bloor bike lanes

Toronto's newest bike lane just opened but cyclists are already flocking to it

City of Toronto staff have been working on the installation of the Bloor West Bikeway Extension since the beginning of August, and thousands of cyclists are already making use of the new infrastructure daily. 

To try and get a sense of just how much use the new lanes have been getting, volunteers from organizations including Bells on Bloor, Toronto Centre Cyclists and the Toronto Community Bikeways Coalition conducted a 24-hour count of cyclists at two locations earlier this week. 

On Aug. 19, volunteers counted 4,784 cyclists on the temporary Bloor-Yorkville section of the bikeway, and 4,408 bikers on the Bloor-Dufferin section. 

These lanes have been installed at an extremely rapid rate as a part of the city's ActiveTO program, which aims to help residents get outside and stay active amid the pandemic, and Albert Koehl of Bells on Bloor told blogTO that these numbers show just important new cycling infrastructure really is in Toronto. 

"Each time City Hall installs bike lanes on popular cycling routes, the surging numbers quickly follow," Koehl said. "We shouldn't be surprised."

He explained that the numbers are particularly impressive at Dufferin because it's beyond where they might expect to see high numbers of cyclists, especially since U of T students are not currently commuting to campus and far fewer people are headed to downtown officer towers.

This, he says, demonstrates how important it is for city council to continue investing and acting when it comes to new bike lanes — something he says clearly wasn't a priority until the pandemic hit.

Last year, the city only installed a total of two kilometres of new bike lanes despite a $16 million cycling infrastructure budget. 

And by the end of 2020, even with the new lanes installed throughout the past few months, Toronto will still be almost 100 kilometres short of what was envisioned in the 2016 Bike Plan adopted by council.

"The installation of cycling infrastructure has lagged despite urgent problems, including climate change and poor road safety," Koehl said.

Back in 2017, the city conducted a Bloor Street Bike Lane Pilot Project.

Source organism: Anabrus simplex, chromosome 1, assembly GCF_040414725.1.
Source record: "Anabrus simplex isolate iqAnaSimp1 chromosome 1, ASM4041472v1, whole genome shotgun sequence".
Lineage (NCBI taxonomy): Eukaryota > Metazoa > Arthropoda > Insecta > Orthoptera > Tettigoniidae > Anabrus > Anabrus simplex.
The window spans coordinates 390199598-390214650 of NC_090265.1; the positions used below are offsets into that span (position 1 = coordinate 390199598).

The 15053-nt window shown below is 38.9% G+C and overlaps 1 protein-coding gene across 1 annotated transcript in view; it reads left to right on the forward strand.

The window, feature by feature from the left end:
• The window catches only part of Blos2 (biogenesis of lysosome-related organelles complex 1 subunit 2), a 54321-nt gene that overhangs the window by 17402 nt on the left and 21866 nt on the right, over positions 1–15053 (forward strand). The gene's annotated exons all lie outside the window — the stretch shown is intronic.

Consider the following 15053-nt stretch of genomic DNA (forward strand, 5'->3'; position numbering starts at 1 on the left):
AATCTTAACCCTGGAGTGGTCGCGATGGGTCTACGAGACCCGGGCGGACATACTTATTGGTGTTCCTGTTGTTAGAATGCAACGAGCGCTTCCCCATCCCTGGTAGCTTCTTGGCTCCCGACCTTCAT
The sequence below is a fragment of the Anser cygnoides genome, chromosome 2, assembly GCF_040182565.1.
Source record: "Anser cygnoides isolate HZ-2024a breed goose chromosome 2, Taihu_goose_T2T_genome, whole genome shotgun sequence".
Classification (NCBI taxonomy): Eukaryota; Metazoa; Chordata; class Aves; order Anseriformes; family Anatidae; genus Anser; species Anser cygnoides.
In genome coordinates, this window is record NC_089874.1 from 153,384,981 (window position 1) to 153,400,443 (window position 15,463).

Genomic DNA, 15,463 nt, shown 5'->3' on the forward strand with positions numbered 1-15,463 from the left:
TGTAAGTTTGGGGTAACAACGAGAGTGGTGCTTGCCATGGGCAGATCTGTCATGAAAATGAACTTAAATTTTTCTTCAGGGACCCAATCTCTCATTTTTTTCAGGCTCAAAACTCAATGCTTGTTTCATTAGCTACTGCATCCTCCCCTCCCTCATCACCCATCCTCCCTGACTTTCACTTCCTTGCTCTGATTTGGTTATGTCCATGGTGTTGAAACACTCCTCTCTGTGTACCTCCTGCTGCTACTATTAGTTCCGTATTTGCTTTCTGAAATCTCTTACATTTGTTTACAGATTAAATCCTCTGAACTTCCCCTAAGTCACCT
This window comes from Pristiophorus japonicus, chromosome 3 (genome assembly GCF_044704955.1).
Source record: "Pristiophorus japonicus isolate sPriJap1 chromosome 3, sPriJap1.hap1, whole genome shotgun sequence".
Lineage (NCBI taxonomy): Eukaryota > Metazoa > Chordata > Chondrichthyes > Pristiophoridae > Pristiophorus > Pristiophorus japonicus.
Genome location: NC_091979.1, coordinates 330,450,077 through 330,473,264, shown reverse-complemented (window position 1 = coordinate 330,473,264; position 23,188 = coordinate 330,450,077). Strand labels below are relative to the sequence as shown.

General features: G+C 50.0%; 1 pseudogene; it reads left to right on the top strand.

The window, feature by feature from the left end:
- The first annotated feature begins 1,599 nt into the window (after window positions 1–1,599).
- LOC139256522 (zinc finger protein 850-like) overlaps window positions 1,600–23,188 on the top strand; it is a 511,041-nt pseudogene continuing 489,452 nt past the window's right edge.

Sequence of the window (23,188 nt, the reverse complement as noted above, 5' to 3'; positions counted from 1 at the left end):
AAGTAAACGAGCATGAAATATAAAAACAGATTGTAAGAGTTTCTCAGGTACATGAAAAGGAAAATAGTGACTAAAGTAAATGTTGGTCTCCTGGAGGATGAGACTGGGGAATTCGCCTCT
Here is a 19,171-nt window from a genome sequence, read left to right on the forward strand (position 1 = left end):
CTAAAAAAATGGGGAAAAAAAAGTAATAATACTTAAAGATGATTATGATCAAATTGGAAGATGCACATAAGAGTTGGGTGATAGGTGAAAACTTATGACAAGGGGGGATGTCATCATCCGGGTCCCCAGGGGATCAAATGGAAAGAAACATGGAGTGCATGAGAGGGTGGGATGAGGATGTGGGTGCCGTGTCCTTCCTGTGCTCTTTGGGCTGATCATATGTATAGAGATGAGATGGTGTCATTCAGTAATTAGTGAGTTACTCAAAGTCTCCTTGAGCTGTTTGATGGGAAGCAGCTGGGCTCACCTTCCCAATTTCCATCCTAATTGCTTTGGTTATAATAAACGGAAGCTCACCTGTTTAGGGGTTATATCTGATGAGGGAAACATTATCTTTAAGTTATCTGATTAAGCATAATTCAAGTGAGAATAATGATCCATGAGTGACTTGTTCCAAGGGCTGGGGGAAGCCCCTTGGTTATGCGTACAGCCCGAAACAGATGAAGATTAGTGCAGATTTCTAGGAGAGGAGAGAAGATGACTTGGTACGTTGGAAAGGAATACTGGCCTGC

When conducting a count approximately one year after its installation, they found that roughly 4,925 cyclists were using the lane at Bloor and Clinton per day in June, which is not much more than the number of bikers using the new bikeway extension just days after its completion.

In other words, when the city builds bike lanes, cyclists pretty much always show up to use them. In fact, Koehl says cycling enthusiasts will find a way to bike around the city either way, so why not do everything possible to ensure it's safe and enjoyable?

"Toronto is already a great city of cyclists, but not yet for cyclists," said Koehl. "What's amazing is how many people do cycle despite the lack of safe routes. The potential remains great."

The city's cycling network expansion plan introduced this summer includes approximately 40 kilometre of new biking infrastructure, some temporary and some permanent, and Koehl said he hopes the city will continue to make it a priority, even after the pandemic has ended.

"The pandemic has reminded us of the many benefits of the bicycle. It's not only convenient, inexpensive, and fun to get around the city by bike, but it's also a healthy option during the pandemic," he said. 

"Hopefully the small additions we've seen this year will be followed by more bike lanes on important roads such as Yonge and into the inner suburbs and beyond where safe cycling routes are desperately needed."

Lead photo by

Martin Reis


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